My friend also invited me to an Anglican Church since they too claimed apostolic succession and celebrated Mass in a similar way to the Roman Catholic Church. It was at my Anglican Church that I first encountered a liturgy where the climax of the service was not some person’s preaching, but rather communion. This blew me away and spoke to me profoundly. I began to learn the special significance the early Church had placed on the Eucharist through the writings of St. Ignatius of Antioch, St. Justin Martyr, and the Didache. The early Church began to look a lot more Catholic than I had ever thought before. I then started to read the Catechism of the Catholic Church and it completely destroyed my former misconceptions of Catholicism by letting me see the beauty of the Church with her rich history, philosophy, and theology. I met a Catholic priest who told me to take R.C.I.A. (Rite of Christian Initiation of Adults) at my local parish if I were truly interested in exploring Catholicism. I probably started the class 50/50 as to whether I would join the Catholic Church. It took about 6 months for that percentage to go up to 100%. While taking these classes, I tried my hardest to find loopholes or faults in the theology of the Catholic Church and I could not. The Lord seemed to be drawing me deeper and deeper into his Holy Catholic Church. Every anti-Catholic book or article I would read only made me want to become Catholic even more. I put together a list of people who had influenced my spiritual life in my formative years to get their input on this journey toward Catholicism, and a vast majority of these Protestant leaders were supportive and prayed that the Lord would continue to lead me.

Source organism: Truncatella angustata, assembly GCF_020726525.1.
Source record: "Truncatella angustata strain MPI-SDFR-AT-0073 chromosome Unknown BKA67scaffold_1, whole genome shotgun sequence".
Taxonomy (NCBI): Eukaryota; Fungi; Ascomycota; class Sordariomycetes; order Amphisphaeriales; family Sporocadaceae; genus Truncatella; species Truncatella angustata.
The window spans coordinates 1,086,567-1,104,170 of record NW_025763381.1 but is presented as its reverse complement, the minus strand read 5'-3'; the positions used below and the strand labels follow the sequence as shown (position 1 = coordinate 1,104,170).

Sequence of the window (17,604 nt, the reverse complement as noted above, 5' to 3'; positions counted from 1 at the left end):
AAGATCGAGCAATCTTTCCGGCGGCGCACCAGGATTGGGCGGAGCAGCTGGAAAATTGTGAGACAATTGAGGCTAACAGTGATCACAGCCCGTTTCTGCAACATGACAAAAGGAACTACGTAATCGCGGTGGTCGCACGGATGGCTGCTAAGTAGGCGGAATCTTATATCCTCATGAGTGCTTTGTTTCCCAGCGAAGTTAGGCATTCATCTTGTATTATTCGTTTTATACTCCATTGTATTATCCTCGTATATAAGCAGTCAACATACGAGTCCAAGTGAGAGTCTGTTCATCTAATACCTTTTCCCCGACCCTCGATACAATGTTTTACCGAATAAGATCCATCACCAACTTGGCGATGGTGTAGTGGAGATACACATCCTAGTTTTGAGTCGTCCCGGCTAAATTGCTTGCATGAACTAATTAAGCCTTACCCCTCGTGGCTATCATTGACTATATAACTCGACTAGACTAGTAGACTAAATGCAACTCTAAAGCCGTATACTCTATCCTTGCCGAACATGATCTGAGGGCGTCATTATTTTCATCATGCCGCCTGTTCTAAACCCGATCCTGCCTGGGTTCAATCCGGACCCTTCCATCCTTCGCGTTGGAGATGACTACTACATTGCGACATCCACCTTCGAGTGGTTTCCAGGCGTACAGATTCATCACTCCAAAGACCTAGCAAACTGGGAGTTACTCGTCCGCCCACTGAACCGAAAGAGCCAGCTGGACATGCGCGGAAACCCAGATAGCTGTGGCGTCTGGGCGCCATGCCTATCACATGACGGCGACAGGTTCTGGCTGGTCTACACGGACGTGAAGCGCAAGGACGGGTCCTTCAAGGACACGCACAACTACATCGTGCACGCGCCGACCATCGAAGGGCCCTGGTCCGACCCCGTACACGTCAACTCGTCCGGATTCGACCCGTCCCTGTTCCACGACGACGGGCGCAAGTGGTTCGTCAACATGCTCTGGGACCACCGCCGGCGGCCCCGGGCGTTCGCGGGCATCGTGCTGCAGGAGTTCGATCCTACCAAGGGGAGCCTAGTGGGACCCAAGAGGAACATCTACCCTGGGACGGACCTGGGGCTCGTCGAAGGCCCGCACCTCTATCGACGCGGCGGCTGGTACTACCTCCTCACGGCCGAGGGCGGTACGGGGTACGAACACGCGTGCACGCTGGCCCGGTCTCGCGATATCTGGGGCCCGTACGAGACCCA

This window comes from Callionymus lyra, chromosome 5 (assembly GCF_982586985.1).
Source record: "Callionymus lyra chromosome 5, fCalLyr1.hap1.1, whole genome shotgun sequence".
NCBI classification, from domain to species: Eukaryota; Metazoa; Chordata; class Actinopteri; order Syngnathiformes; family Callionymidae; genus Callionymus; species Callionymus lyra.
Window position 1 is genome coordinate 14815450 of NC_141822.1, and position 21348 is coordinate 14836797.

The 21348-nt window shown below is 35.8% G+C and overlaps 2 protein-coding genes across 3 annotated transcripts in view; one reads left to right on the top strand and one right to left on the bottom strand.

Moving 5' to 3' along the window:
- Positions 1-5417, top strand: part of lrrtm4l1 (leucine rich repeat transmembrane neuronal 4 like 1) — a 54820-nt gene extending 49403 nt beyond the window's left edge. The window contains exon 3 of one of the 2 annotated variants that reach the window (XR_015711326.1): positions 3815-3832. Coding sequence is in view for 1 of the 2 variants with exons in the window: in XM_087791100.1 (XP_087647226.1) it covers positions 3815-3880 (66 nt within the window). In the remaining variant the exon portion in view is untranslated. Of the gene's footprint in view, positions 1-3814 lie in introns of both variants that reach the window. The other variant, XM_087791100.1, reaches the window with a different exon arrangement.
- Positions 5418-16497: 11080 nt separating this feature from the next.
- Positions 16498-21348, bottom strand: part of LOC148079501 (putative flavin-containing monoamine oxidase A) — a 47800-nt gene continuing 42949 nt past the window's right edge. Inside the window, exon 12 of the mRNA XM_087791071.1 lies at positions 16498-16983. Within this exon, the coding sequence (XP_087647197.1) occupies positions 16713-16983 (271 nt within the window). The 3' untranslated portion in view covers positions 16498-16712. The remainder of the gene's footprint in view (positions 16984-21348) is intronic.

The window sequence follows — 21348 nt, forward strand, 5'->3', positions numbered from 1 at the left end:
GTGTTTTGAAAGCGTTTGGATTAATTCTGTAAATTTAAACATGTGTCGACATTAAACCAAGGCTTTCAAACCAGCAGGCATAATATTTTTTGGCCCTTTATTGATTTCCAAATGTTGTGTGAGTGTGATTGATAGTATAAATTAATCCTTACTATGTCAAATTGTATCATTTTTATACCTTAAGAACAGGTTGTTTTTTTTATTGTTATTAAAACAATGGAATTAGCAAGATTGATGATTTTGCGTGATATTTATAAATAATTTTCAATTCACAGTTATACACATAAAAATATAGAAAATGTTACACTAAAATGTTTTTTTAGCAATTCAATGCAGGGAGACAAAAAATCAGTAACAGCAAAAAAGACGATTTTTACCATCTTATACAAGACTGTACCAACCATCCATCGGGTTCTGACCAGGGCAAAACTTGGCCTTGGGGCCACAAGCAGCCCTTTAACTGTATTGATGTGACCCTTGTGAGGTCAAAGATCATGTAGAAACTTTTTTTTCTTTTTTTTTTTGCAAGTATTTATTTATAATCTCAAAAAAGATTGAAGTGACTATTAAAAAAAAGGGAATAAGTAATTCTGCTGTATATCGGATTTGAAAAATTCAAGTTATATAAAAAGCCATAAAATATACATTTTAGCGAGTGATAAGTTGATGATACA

The Lord led me right into the arms of our Mother, the Church. I was finally gaining more clarity on the questions I had asked while I was at the pond. The Lord had answered me in a way that I never would have expected, but it was an answer nonetheless. The truth is that I had become part of the Catholic Church when I was baptized in first grade in the name of the Father, and of the Son, and of the Holy Spirit. Yet it wasn’t until my mid-twenties when I got confirmed that I was able to recognize this catholicity from my past. After confirmation, I was catapulted into an even deeper fullness and understanding of the faith that had been once and for all handed on to the saints (Jude 3).
My heart for you, my son, is that you would draw upon the deep wells of our Catholic faith to gain even greater intimacy with your heavenly Father. May he enrich your own journey into the Sacred Heart of Jesus as you encounter the Body of Christ, his Church.